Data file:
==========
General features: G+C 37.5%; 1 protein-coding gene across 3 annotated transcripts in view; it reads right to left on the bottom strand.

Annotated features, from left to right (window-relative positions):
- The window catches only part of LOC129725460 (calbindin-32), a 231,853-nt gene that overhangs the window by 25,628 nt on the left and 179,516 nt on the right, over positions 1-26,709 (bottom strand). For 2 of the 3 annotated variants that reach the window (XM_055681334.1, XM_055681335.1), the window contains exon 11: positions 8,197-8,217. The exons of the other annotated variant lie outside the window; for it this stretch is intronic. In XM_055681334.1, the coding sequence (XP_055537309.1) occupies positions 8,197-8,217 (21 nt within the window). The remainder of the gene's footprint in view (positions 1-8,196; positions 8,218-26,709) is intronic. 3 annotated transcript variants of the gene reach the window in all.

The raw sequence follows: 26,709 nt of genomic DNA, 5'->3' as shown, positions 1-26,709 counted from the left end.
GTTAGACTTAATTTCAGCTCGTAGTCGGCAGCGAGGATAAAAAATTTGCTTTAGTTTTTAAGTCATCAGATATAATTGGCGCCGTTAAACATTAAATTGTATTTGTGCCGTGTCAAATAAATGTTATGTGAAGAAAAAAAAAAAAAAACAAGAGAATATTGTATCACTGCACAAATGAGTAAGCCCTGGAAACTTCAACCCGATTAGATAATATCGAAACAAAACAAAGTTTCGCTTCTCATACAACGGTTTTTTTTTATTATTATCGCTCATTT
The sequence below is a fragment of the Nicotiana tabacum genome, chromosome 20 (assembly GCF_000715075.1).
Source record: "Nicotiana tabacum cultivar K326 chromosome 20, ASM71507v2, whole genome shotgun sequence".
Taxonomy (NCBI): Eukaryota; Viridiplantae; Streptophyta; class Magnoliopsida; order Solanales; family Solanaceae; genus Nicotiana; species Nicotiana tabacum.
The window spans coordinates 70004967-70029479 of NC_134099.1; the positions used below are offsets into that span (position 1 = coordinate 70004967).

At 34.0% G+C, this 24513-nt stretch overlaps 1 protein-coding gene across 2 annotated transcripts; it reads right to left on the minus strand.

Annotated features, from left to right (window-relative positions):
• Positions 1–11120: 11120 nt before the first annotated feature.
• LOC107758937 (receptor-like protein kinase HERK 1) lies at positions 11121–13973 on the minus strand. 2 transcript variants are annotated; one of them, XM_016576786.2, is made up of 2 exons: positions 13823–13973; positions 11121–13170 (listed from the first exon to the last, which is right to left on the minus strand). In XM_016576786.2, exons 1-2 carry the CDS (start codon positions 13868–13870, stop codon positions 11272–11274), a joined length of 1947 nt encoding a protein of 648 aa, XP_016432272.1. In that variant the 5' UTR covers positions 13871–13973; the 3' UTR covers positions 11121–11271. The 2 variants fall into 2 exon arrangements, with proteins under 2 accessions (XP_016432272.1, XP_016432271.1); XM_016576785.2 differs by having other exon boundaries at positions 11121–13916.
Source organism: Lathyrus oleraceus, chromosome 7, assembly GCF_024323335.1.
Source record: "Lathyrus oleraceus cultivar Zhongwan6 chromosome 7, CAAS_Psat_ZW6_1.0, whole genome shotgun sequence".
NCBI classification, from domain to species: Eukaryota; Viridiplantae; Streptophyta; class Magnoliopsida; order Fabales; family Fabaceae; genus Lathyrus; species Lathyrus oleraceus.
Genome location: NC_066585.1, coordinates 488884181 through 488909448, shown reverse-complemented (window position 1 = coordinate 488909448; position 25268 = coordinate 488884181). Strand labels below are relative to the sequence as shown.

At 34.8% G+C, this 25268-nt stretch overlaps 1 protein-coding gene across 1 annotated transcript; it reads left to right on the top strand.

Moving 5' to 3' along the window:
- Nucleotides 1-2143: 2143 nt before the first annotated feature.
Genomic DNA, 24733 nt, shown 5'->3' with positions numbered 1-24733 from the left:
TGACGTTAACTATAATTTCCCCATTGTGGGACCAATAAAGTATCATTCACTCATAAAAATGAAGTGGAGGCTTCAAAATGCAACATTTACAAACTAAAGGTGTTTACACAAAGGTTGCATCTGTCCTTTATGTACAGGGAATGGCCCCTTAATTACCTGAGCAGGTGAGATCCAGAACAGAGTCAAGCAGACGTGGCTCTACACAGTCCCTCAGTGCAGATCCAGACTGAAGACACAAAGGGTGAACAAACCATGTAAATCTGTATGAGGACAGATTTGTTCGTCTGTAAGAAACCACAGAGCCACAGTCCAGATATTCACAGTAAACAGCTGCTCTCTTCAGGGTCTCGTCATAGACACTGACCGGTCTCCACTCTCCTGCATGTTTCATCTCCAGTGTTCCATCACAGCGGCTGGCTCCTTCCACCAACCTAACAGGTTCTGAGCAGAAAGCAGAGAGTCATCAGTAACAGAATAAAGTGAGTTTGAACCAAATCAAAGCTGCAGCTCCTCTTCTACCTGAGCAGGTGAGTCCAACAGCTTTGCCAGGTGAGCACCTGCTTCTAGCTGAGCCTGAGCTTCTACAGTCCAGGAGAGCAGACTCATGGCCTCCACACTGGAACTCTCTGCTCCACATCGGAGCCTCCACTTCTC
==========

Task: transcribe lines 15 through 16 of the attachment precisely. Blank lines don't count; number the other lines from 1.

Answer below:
Source record: "Lathyrus oleraceus cultivar Zhongwan6 chromosome 7, CAAS_Psat_ZW6_1.0, whole genome shotgun sequence".
NCBI classification, from domain to species: Eukaryota; Viridiplantae; Streptophyta; class Magnoliopsida; order Fabales; family Fabaceae; genus Lathyrus; species Lathyrus oleraceus.